Lenders need scale. Peer-to-peer ventures have failed to achieve this individually and collectively. Lufax is the latest to throw in the towel. China’s second-largest online lender is shrinking its peer-to-peer business, while denying rumours of a complete exit. The move signals more withdrawals and consolidation are on the way across the industry.

Explosive growth was halted by a series of scandals. These included lender Ezubao’s $7.5bn Ponzi scheme, which claimed 1m victims two years ago. The ensuing government crackdown brought mass shutdowns. China’s total of online lenders has shrunk by a half from a decade ago. 

New regulations have included a drastic cut in loan amounts and restrictions on marketing. The sector’s workforce has shrunk. Lufax rival Dianrong recently cut thousands of jobs and raised funds to meet higher minimum capital requirements.

Lufax, with over a fifth of the market, has managed to escape relatively unscathed. New users increased by a fifth and loans grew by almost a third last year amid the crackdown. It helps that Ping An owns 43 per cent. Loans are backed by the rock-solid balance sheet of China’s largest insurer.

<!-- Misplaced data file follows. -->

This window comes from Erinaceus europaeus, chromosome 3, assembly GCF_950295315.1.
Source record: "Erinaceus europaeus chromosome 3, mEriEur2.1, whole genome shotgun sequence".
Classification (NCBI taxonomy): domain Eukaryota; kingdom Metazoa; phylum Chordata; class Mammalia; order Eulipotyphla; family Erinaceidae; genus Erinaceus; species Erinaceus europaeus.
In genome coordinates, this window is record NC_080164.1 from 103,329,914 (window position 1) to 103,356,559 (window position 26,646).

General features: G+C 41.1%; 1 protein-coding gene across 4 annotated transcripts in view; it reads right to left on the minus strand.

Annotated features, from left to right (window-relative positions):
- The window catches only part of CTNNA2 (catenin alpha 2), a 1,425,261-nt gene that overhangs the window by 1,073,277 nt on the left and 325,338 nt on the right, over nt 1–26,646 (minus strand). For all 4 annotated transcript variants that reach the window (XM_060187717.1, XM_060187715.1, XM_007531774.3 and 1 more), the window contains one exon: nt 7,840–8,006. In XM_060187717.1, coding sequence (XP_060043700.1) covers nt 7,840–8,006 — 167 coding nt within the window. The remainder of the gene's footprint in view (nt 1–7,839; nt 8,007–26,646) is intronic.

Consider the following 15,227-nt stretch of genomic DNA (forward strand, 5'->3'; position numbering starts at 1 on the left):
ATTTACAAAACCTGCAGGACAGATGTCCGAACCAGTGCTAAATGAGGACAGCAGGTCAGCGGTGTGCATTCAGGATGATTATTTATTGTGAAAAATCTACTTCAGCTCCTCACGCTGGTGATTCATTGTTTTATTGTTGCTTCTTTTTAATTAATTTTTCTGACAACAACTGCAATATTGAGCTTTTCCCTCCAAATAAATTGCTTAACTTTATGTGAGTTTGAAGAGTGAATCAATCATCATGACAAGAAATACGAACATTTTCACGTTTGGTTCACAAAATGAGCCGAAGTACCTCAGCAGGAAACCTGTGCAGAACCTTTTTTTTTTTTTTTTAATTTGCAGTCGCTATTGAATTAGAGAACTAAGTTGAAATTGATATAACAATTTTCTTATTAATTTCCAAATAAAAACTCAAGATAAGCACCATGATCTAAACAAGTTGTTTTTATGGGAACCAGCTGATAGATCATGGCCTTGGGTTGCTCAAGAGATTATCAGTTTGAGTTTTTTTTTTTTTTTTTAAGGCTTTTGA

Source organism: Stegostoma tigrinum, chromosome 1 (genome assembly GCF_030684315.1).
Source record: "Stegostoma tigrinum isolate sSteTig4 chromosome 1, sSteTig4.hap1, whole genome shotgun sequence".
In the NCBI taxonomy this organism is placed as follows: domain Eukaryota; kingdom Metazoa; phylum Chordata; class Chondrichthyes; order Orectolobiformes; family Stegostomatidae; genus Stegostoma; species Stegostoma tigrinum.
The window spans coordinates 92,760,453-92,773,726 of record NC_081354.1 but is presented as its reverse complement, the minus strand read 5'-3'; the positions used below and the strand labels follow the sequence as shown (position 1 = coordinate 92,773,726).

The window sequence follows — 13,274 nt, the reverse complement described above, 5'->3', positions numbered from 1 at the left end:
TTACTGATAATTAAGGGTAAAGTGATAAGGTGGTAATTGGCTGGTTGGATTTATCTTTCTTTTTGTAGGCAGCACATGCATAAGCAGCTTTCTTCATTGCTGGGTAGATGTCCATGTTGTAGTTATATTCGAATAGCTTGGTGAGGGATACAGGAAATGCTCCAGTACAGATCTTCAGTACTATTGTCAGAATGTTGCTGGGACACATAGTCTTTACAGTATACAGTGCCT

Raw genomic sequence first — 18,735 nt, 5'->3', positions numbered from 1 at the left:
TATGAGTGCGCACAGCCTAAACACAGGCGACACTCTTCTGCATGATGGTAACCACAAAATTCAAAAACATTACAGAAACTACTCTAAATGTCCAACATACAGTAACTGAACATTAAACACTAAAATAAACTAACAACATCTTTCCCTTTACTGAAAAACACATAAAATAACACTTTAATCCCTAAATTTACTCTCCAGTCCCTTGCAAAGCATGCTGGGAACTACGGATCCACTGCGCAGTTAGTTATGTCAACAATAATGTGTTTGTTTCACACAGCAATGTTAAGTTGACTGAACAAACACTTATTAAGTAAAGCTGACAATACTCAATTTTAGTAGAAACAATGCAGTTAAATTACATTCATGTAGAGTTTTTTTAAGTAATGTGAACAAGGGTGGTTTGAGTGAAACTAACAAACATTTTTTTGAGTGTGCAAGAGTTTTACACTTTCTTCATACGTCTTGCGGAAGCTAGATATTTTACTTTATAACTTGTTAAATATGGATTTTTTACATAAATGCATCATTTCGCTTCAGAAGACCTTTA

But rising market share means little when the sustainability of the sector’s business model is in question. There is little loyalty to any single platform among return-hungry individual lenders. Growth cannot continue for ever, implying revenue dependent on new lending fees is bound to slip.

Fortunately, Lufax hedged its bets by building up a wealth management business. It will apply for a consumer lending licence. The would-be disrupter will adopt the business model it was set up to challenge.

Investors have dodged a bullet. Lufax was planning a $60bn Hong Kong listing. Its $39bn private market valuation was mostly derived from the P2P business. If it comes to market at all now, a frothy fintech valuation would no longer be appropriate.

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